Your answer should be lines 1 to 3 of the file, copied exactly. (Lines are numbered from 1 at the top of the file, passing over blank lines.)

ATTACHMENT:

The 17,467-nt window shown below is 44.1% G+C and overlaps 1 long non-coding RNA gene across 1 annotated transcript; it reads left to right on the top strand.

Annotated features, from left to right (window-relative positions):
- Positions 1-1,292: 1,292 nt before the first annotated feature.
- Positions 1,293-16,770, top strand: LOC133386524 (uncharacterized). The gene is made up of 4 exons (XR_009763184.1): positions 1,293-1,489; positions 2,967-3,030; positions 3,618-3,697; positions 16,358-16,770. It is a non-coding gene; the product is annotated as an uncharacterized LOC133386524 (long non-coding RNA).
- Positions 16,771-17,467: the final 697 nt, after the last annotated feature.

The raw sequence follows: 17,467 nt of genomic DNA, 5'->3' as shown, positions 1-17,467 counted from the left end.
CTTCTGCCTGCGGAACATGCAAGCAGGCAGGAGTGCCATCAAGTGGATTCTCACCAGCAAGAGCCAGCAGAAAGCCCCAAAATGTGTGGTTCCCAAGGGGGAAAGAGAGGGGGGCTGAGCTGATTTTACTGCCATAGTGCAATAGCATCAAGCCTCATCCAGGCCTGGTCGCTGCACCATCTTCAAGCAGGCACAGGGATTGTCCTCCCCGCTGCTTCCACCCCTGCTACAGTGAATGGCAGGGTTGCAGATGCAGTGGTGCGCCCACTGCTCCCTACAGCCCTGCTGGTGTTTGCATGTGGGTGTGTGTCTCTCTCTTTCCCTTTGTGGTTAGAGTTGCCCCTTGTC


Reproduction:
The 17,467-nt window shown below is 44.1% G+C and overlaps 1 long non-coding RNA gene across 1 annotated transcript; it reads left to right on the top strand.

Annotated features, from left to right (window-relative positions):
- Positions 1-1,292: 1,292 nt before the first annotated feature.